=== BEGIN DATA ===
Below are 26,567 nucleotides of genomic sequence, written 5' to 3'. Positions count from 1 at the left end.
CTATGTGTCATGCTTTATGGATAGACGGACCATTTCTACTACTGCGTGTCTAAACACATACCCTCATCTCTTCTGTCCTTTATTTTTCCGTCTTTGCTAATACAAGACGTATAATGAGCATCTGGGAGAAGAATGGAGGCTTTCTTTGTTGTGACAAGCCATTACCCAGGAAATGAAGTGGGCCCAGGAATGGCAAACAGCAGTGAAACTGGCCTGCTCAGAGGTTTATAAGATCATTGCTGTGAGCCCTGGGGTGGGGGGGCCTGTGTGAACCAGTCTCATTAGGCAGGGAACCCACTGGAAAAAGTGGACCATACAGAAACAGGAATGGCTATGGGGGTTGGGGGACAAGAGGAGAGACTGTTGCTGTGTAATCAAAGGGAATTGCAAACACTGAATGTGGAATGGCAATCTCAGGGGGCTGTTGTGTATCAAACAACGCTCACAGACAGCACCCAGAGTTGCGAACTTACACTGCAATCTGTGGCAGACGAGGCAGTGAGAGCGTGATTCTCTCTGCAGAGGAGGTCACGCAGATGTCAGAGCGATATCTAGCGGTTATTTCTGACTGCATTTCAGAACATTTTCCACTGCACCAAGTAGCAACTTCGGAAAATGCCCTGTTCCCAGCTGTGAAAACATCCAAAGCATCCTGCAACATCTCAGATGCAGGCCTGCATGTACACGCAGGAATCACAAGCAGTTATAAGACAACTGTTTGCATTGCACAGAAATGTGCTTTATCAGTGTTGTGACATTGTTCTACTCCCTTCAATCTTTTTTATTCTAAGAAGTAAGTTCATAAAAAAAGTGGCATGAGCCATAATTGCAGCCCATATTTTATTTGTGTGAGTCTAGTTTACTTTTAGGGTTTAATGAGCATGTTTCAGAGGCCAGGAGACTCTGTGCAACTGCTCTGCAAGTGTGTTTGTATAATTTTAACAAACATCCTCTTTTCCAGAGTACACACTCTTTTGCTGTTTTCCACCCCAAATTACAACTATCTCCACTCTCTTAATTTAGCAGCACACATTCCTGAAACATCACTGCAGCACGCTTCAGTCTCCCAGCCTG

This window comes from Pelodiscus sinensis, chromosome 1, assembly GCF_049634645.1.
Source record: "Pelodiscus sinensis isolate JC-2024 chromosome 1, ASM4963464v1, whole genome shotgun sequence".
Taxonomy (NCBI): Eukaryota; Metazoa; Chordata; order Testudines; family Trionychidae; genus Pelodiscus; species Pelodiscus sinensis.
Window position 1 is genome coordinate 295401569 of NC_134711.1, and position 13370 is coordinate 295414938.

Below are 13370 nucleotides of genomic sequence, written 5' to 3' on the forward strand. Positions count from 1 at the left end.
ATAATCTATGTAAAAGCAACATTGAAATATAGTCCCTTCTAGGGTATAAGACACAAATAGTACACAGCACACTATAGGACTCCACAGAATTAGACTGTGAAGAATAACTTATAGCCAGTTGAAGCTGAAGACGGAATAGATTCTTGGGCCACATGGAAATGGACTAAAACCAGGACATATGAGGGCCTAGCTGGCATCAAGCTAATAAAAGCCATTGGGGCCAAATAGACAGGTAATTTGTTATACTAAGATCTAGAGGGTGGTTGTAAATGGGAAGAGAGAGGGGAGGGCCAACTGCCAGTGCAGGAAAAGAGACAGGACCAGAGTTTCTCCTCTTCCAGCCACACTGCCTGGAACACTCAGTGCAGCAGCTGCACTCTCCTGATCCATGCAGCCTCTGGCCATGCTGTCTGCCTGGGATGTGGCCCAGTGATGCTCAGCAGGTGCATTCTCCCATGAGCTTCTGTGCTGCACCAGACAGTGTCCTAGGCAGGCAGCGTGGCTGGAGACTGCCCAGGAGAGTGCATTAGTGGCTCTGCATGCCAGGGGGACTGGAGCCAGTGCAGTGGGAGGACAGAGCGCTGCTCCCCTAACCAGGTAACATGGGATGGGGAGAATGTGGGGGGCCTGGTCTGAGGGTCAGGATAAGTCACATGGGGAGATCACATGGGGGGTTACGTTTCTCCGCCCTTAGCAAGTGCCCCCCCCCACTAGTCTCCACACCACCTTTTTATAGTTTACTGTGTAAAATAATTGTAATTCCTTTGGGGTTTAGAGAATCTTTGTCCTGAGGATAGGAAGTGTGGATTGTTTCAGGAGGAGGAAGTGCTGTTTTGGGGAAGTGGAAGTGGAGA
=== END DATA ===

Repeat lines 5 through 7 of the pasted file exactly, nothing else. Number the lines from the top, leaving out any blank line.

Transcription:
Taxonomy (NCBI): Eukaryota; Metazoa; Chordata; order Testudines; family Trionychidae; genus Pelodiscus; species Pelodiscus sinensis.
Window position 1 is genome coordinate 295401569 of NC_134711.1, and position 13370 is coordinate 295414938.

Below are 13370 nucleotides of genomic sequence, written 5' to 3' on the forward strand. Positions count from 1 at the left end.